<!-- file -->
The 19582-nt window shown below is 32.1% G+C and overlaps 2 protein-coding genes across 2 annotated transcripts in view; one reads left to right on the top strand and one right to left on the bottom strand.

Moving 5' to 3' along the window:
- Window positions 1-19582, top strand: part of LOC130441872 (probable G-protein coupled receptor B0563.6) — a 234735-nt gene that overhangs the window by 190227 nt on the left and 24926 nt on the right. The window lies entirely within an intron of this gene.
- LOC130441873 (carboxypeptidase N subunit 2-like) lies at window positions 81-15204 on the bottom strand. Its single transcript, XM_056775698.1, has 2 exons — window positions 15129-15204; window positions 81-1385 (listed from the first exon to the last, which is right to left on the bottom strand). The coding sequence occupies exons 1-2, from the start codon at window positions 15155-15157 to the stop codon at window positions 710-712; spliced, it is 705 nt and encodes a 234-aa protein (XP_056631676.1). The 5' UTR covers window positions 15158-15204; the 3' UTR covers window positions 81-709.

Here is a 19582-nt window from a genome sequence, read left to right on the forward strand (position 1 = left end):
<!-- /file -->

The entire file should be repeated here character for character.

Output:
The 19582-nt window shown below is 32.1% G+C and overlaps 2 protein-coding genes across 2 annotated transcripts in view; one reads left to right on the top strand and one right to left on the bottom strand.

Moving 5' to 3' along the window:
- Window positions 1-19582, top strand: part of LOC130441872 (probable G-protein coupled receptor B0563.6) — a 234735-nt gene that overhangs the window by 190227 nt on the left and 24926 nt on the right. The window lies entirely within an intron of this gene.
- LOC130441873 (carboxypeptidase N subunit 2-like) lies at window positions 81-15204 on the bottom strand. Its single transcript, XM_056775698.1, has 2 exons — window positions 15129-15204; window positions 81-1385 (listed from the first exon to the last, which is right to left on the bottom strand). The coding sequence occupies exons 1-2, from the start codon at window positions 15155-15157 to the stop codon at window positions 710-712; spliced, it is 705 nt and encodes a 234-aa protein (XP_056631676.1). The 5' UTR covers window positions 15158-15204; the 3' UTR covers window positions 81-709.

Here is a 19582-nt window from a genome sequence, read left to right on the forward strand (position 1 = left end):